A sensorineural loss occurs when the inner ear is not properly receiving sounds.  Your child's audiogram would indicate an air conduction threshold and bone conduction threshold with the same amount of hearing loss.  There are several causes for this loss including but not limited to: aging, prolonged exposure to loud noises, viral infections, and disrupted blood supply to the ear, metabolic disturbances, accidents, and genetic predisposition.  About 90% of people with hearing impairments have this type of loss.  Unfortunately, it cannot be treated with medications or surgeries, but hearing aids can be helpful in improving responses to sounds.  Those with a severe hearing loss may benefit from a cochlear implant.

A mixed hearing loss is the combination of a conductive and sensorineural loss.  In this case, your child may already have a sensorineural hearing loss and then develop a conductive loss due to excessive fluid or wax in the ears.  In an audiogram, you would see bone conduction thresholds indicating a hearing loss and the air conduction thresholds showing an even greater hearing loss.
The following indicates results for the average ADULT.  It is harder to use the same interpretation with children as children may not respond well in testing for a variety of reasons, but these numbers should give you a general sense of severity levels.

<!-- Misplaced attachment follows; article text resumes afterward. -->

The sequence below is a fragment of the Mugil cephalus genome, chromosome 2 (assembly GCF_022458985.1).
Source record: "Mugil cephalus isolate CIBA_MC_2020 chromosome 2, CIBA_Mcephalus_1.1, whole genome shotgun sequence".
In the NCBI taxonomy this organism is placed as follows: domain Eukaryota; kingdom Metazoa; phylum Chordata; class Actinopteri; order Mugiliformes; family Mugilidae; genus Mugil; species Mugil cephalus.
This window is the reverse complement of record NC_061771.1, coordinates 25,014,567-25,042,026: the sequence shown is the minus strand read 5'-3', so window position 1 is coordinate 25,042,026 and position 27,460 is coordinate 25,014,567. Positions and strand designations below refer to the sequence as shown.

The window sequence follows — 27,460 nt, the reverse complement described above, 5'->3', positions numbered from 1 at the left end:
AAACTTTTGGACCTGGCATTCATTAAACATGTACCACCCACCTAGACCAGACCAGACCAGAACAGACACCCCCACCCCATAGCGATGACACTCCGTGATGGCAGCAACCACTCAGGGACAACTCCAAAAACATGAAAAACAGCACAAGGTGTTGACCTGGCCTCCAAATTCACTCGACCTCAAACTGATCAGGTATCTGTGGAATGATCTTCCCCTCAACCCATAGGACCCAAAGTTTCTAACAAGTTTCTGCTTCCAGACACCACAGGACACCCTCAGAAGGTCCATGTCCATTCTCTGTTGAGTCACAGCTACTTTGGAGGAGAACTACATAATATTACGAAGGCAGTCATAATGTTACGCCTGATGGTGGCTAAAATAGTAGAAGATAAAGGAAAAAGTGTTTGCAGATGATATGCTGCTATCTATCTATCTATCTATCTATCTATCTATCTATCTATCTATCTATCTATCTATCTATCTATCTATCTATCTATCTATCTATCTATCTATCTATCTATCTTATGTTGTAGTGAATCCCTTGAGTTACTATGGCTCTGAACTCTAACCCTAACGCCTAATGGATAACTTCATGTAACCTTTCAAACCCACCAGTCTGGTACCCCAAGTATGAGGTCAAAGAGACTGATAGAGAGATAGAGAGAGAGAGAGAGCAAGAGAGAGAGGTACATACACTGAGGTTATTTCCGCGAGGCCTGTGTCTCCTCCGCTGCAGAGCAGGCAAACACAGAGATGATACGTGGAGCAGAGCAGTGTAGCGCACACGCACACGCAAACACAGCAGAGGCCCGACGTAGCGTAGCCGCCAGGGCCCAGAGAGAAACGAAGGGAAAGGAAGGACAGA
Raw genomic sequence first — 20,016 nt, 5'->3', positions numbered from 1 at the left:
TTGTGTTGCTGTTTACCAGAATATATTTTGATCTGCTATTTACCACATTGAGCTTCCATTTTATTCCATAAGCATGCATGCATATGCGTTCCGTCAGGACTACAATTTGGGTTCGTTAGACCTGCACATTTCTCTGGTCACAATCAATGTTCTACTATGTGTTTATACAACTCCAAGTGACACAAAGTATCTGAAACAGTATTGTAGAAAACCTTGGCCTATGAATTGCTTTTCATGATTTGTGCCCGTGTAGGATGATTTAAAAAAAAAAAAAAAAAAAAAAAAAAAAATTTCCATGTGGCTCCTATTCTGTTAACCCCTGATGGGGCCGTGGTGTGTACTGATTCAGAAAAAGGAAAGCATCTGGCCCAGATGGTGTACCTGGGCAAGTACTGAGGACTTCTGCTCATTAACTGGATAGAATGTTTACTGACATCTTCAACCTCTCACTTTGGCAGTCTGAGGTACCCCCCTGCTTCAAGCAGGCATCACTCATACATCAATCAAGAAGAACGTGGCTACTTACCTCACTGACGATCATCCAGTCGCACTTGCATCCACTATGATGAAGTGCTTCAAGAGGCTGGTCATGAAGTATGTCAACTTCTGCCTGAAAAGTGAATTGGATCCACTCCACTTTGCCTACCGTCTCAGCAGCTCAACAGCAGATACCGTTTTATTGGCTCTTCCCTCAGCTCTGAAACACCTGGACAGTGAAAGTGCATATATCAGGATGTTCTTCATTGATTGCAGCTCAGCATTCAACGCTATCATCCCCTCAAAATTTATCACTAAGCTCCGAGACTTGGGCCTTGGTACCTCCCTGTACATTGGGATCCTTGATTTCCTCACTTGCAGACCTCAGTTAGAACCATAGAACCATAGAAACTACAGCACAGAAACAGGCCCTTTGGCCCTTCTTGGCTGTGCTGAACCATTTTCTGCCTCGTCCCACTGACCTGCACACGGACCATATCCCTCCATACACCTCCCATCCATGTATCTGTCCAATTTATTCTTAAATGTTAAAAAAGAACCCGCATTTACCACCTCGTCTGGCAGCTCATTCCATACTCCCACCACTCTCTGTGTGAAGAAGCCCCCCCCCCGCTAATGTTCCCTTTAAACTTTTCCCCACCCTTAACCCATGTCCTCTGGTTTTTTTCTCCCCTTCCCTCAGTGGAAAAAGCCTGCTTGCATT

-10 dB to 25 dB = Normal range

26 dB to 40 dB = Mild hearing loss

41 dB to 55 dB = Moderate hearing loss

56 dB to 70 dB = Moderately Severe hearing loss

71 dB to 90 dB = Severe hearing loss

over 90 dB = Profound hearing loss.
After an evaluation using headphones in a sound proof booth setting, your audiologist should be able to answer the following questions based on test results:
How well does my child hear at low, medium, and high pitches?
Does my child have a hearing loss?
If my child has a hearing loss, what part of the ear is affected: outside, middle, or inner?

Information, including the diagram in this article, was obtained from an article written by Glen R. Meier, M.S., CCC-A, FAAA as part of an Audiology Awareness Campaign.


  1. Hi! Is there a way you could email me this chart? I would love to have it posted in my room! Thanks so much,
    Kristin Cummings

  2. This is a GREAT, SIMPLE, CONCISE explanation of audiograms and hearing testing! Love it!

    1. Thank you for your feedback! I originally wrote this post while reviewing information for my sister because she was, like many others, overwhelmed by interpreting the test for her daughter. It has proven to become one of my most popular posts! ASHA even pinned it to their board;)

  3. Thanks for this! It is simplified and easy to understand.